Old plants were lost in the grass

An obscure family of small, narrow-leaved water plants that have for years been classified as oddball relatives of grasses turns out to represent one of the most ancient surviving lineages of flowering plants, researchers say.

NEWEST ANCIENTS. What look like individual flowers on Trithuria submersa, a member of the Hydatellaceae family, are actually bouquets of several stripped-down flowers surrounded by modified leaflike structures. D. Stevenson

These plants, the Hydatellaceae, belong with water lilies near the base of the family tree of flowering plants, say Sean Graham of the University of British Columbia in Vancouver and his coworkers.

The family consists of some 10 species in Australia, New Zealand, and India. Several obvious traits, such as the clumps of bladelike leaves, do look grassy, acknowledges Graham. And earlier DNA analysis of a gene from the plants’ chlorophyll-holding bodies seemed to place Hydatellaceae among relatives of grasses.

In a recent DNA survey of grasses and their relatives, however, one of Graham’s graduate students found that the Hydatellaceae didn’t seem to fit. Further analysis of several stretches of chloroplast DNA plus a gene from nuclear DNA placed the Hydatellaceae close to water lilies.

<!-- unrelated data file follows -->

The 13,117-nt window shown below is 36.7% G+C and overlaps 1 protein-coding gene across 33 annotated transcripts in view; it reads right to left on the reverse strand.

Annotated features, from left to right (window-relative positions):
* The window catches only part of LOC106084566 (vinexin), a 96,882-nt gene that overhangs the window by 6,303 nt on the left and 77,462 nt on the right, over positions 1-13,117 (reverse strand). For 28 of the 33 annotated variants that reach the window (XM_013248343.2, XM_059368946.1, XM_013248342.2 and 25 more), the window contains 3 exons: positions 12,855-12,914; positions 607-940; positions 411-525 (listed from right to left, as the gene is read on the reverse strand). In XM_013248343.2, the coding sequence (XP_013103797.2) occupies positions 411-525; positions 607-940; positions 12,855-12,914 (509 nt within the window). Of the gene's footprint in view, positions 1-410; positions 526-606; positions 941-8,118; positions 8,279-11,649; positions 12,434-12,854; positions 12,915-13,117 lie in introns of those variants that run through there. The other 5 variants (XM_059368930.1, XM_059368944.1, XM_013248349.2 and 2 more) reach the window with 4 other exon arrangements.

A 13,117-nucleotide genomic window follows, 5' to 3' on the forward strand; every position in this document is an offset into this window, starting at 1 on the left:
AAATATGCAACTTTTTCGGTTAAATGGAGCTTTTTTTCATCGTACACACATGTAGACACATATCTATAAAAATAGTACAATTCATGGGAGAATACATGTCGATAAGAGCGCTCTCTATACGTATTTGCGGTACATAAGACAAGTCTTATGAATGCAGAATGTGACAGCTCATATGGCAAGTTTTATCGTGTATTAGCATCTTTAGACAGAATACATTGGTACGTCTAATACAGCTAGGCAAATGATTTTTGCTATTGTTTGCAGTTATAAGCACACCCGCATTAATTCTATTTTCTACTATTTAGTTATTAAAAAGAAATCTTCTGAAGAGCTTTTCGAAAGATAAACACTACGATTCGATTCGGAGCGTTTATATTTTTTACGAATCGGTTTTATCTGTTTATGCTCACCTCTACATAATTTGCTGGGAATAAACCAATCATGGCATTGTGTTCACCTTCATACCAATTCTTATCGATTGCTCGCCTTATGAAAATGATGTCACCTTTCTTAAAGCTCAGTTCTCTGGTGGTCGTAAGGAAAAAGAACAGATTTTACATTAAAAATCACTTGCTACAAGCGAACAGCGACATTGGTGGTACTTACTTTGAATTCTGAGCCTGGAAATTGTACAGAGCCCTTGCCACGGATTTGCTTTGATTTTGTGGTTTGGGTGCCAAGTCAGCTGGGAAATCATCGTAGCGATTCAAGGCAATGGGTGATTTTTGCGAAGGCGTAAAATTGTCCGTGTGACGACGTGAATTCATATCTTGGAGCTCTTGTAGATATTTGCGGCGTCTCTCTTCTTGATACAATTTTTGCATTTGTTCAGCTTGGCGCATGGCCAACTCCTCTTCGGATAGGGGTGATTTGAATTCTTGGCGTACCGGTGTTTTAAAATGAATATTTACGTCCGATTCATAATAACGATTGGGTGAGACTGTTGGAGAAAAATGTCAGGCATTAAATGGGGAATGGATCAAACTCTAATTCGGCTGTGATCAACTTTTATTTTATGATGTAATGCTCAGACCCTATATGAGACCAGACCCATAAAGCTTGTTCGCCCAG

Even the details of the plants’ structure, such as their boat-shaped pollen grains, make more sense for species at the base of the family tree, Graham and his colleagues argue in the March 15 Nature.

“Very exciting,” comments Douglas Soltis of the University of Florida in Gainesville, who studies the lowest branches of the family tree of flowering plants. Other botanists have published a commentary saying that the Hydatellaceae move takes them by surprise. “It was not on our radar, I agree,” says Soltis.

Susan Milius is the life sciences writer, covering organismal biology and evolution, and has a special passion for plants, fungi and invertebrates. She studied biology and English literature.

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